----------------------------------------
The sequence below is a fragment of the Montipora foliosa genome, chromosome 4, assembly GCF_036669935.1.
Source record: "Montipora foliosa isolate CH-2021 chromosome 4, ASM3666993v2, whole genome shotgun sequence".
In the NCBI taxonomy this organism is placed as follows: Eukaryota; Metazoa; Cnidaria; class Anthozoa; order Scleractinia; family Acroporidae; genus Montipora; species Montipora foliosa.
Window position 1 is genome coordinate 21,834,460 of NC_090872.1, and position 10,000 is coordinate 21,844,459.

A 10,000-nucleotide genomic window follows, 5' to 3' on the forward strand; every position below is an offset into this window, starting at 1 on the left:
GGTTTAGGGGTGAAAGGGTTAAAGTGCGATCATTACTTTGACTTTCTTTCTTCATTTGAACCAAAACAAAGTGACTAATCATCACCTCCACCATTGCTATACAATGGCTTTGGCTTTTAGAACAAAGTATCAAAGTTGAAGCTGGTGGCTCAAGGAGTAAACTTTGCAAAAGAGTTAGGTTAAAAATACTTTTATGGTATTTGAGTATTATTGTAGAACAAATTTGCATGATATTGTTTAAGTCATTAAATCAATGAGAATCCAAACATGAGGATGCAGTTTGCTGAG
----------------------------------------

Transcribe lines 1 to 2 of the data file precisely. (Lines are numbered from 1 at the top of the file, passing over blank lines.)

The sequence below is a fragment of the Montipora foliosa genome, chromosome 4, assembly GCF_036669935.1.
Source record: "Montipora foliosa isolate CH-2021 chromosome 4, ASM3666993v2, whole genome shotgun sequence".